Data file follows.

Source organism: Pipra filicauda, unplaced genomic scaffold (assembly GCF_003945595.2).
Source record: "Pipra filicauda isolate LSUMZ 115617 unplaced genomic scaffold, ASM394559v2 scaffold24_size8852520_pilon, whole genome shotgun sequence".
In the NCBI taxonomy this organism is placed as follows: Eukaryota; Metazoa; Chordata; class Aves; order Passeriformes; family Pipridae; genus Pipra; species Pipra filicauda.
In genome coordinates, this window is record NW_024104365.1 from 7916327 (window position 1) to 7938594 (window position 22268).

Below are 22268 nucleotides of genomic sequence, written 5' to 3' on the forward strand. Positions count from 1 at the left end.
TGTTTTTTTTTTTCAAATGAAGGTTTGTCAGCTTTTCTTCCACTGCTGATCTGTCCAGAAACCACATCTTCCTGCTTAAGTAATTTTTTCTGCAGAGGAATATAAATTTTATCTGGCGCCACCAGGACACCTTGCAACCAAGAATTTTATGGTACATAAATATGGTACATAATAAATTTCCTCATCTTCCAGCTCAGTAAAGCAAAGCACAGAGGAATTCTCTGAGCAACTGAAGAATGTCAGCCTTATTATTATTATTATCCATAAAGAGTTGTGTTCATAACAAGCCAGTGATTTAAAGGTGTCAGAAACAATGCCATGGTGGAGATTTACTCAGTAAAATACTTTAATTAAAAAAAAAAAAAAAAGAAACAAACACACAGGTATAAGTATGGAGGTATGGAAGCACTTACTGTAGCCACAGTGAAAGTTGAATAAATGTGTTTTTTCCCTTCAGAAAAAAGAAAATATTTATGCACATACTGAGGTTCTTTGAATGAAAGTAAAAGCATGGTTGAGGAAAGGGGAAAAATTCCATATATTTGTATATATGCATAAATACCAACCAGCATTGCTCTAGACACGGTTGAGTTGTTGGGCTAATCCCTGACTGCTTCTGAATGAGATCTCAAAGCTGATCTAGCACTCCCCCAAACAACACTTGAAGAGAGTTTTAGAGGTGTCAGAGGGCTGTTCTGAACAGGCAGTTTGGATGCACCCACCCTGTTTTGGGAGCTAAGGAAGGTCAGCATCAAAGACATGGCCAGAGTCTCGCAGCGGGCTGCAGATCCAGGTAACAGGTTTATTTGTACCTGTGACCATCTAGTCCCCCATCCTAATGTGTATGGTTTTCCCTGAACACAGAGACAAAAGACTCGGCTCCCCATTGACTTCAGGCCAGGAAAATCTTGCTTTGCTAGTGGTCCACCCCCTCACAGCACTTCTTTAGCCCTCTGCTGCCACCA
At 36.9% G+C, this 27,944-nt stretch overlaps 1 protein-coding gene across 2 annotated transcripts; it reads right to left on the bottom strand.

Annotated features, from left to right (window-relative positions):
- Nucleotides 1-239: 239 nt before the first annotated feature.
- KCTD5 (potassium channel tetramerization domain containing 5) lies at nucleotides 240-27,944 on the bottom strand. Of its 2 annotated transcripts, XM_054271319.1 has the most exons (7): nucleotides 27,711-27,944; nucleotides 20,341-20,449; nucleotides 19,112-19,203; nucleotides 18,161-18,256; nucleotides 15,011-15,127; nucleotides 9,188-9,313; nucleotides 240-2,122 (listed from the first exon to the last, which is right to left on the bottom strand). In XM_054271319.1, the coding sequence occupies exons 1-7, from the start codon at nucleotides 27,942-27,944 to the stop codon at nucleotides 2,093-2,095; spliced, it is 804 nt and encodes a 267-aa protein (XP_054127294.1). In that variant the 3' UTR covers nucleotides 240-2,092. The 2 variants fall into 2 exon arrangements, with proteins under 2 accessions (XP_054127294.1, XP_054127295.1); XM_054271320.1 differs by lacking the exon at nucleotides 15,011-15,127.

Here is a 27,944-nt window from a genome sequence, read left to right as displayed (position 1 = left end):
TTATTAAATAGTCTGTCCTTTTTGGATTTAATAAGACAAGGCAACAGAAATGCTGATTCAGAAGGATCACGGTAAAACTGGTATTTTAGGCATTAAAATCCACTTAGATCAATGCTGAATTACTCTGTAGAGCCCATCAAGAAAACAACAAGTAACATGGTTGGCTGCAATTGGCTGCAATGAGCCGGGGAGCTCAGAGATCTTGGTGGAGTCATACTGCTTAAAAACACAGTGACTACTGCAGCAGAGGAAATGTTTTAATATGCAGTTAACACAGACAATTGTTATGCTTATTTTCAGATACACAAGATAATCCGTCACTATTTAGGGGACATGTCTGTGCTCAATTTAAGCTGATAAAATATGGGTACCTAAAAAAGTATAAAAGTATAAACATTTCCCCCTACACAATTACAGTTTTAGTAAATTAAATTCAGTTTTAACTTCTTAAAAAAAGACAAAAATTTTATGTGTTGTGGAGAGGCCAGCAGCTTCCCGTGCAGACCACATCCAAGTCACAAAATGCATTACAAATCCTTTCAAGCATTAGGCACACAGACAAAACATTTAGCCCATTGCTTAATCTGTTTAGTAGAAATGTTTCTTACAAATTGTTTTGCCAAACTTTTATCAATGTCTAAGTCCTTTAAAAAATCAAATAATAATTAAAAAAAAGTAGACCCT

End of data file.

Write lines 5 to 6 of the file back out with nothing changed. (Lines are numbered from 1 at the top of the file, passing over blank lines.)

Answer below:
Below are 22268 nucleotides of genomic sequence, written 5' to 3' on the forward strand. Positions count from 1 at the left end.
TGTTTTTTTTTTTCAAATGAAGGTTTGTCAGCTTTTCTTCCACTGCTGATCTGTCCAGAAACCACATCTTCCTGCTTAAGTAATTTTTTCTGCAGAGGAATATAAATTTTATCTGGCGCCACCAGGACACCTTGCAACCAAGAATTTTATGGTACATAAATATGGTACATAATAAATTTCCTCATCTTCCAGCTCAGTAAAGCAAAGCACAGAGGAATTCTCTGAGCAACTGAAGAATGTCAGCCTTATTATTATTATTATCCATAAAGAGTTGTGTTCATAACAAGCCAGTGATTTAAAGGTGTCAGAAACAATGCCATGGTGGAGATTTACTCAGTAAAATACTTTAATTAAAAAAAAAAAAAAAAGAAACAAACACACAGGTATAAGTATGGAGGTATGGAAGCACTTACTGTAGCCACAGTGAAAGTTGAATAAATGTGTTTTTTCCCTTCAGAAAAAAGAAAATATTTATGCACATACTGAGGTTCTTTGAATGAAAGTAAAAGCATGGTTGAGGAAAGGGGAAAAATTCCATATATTTGTATATATGCATAAATACCAACCAGCATTGCTCTAGACACGGTTGAGTTGTTGGGCTAATCCCTGACTGCTTCTGAATGAGATCTCAAAGCTGATCTAGCACTCCCCCAAACAACACTTGAAGAGAGTTTTAGAGGTGTCAGAGGGCTGTTCTGAACAGGCAGTTTGGATGCACCCACCCTGTTTTGGGAGCTAAGGAAGGTCAGCATCAAAGACATGGCCAGAGTCTCGCAGCGGGCTGCAGATCCAGGTAACAGGTTTATTTGTACCTGTGACCATCTAGTCCCCCATCCTAATGTGTATGGTTTTCCCTGAACACAGAGACAAAAGACTCGGCTCCCCATTGACTTCAGGCCAGGAAAATCTTGCTTTGCTAGTGGTCCACCCCCTCACAGCACTTCTTTAGCCCTCTGCTGCCACCA